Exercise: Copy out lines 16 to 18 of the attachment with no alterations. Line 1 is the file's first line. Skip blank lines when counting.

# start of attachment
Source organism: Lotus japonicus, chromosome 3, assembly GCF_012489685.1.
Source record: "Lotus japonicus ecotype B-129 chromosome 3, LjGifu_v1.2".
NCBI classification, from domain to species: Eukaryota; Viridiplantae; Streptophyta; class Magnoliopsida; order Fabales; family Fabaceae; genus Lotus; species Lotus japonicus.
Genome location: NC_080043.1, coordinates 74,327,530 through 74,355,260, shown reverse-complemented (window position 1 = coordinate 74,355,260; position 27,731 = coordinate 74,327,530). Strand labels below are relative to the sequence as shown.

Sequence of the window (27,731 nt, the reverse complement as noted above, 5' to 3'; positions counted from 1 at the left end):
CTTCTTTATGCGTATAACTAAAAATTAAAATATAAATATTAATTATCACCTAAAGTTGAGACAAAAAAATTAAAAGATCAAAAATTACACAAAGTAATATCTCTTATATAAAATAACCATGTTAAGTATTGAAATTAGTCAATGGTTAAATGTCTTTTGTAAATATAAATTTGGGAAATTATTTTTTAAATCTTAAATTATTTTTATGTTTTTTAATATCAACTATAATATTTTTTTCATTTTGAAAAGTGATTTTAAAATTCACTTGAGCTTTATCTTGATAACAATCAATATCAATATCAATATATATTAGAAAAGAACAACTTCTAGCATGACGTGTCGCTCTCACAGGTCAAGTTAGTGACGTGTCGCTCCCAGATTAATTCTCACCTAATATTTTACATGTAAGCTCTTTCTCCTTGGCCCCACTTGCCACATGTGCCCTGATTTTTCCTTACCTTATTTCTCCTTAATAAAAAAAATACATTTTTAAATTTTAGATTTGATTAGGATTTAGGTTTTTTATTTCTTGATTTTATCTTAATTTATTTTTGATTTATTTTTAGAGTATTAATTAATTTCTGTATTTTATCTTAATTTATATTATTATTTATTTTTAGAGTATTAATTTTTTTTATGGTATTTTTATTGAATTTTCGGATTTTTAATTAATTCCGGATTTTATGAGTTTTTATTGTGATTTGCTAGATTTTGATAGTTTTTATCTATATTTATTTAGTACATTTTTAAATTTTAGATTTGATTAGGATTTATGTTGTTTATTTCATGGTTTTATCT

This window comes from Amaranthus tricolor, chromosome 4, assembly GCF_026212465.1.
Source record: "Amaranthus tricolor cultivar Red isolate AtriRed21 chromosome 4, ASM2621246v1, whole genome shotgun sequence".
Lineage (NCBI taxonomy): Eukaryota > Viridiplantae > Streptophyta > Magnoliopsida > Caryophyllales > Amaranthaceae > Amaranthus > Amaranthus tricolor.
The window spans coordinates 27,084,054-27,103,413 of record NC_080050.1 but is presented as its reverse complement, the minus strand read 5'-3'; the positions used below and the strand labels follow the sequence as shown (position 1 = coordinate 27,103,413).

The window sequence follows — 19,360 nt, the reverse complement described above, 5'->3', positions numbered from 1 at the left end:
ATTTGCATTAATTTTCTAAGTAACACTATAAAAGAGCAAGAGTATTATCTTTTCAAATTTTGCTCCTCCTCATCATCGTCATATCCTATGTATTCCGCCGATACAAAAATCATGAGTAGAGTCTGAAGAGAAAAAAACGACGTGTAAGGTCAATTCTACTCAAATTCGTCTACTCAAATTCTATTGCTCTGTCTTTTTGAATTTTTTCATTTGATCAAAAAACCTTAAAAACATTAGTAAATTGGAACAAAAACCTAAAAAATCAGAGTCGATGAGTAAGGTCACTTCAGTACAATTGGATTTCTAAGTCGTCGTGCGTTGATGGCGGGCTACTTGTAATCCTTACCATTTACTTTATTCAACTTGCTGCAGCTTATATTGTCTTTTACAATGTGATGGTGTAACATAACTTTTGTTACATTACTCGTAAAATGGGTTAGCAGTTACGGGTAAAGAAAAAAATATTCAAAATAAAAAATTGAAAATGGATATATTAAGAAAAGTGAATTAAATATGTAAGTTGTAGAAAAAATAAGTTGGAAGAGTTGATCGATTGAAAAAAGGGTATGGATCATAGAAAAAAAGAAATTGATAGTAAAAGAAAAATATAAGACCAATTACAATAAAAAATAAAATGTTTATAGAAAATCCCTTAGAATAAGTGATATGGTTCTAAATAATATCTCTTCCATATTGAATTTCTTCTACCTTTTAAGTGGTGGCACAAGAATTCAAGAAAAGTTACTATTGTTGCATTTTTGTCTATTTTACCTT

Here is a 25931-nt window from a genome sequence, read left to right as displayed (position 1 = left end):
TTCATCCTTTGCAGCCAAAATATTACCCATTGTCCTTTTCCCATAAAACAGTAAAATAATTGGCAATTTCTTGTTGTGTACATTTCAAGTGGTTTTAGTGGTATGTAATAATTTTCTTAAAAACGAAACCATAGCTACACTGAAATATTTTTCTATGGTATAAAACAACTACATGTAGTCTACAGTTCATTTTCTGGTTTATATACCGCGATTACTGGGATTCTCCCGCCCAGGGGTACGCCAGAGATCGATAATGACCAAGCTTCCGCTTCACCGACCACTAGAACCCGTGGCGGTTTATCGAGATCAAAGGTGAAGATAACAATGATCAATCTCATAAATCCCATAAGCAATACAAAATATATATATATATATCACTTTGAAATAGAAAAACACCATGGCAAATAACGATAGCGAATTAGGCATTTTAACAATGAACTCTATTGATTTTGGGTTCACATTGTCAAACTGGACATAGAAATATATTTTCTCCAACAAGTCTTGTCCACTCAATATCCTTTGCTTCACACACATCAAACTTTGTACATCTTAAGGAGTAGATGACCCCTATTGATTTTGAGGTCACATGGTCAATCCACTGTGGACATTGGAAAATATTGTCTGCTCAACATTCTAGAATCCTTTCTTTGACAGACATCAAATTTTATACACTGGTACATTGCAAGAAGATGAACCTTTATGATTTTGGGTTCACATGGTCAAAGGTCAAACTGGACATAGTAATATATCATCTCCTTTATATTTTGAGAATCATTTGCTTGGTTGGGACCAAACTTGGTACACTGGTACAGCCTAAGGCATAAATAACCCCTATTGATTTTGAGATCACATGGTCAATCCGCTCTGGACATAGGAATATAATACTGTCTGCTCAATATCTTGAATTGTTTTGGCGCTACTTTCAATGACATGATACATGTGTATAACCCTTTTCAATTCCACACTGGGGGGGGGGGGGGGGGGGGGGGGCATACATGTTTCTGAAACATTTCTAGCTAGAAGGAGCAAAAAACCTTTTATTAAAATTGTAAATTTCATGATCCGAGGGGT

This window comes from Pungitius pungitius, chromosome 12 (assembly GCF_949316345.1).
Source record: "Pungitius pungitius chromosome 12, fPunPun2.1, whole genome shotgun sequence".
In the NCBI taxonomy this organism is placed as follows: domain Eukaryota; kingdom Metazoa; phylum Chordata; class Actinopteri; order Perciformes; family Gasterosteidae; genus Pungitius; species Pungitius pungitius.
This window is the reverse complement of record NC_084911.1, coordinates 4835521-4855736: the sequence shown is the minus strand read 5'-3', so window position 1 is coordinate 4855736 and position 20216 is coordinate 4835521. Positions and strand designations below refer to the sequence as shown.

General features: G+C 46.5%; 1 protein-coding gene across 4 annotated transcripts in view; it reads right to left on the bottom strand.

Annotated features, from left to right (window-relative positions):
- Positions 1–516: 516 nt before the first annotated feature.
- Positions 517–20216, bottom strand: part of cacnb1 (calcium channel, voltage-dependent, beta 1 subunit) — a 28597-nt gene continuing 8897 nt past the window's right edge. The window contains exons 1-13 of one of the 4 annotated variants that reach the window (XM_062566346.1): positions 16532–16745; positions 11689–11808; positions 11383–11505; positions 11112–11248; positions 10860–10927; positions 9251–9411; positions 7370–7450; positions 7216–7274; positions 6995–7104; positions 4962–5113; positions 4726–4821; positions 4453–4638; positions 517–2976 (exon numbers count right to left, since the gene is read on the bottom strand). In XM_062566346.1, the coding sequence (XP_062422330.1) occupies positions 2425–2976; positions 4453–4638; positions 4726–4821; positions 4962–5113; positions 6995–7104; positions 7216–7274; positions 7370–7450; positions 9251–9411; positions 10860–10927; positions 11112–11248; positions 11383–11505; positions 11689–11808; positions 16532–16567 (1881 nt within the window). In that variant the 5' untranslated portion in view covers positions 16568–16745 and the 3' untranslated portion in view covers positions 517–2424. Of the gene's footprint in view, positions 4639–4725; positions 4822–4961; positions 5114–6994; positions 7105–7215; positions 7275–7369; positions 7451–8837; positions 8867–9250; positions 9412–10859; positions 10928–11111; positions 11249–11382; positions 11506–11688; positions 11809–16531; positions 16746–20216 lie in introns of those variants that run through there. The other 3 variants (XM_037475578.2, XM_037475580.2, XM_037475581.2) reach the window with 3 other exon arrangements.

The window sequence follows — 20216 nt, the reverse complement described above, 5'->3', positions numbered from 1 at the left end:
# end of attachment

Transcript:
Source record: "Pungitius pungitius chromosome 12, fPunPun2.1, whole genome shotgun sequence".
In the NCBI taxonomy this organism is placed as follows: domain Eukaryota; kingdom Metazoa; phylum Chordata; class Actinopteri; order Perciformes; family Gasterosteidae; genus Pungitius; species Pungitius pungitius.
This window is the reverse complement of record NC_084911.1, coordinates 4835521-4855736: the sequence shown is the minus strand read 5'-3', so window position 1 is coordinate 4855736 and position 20216 is coordinate 4835521. Positions and strand designations below refer to the sequence as shown.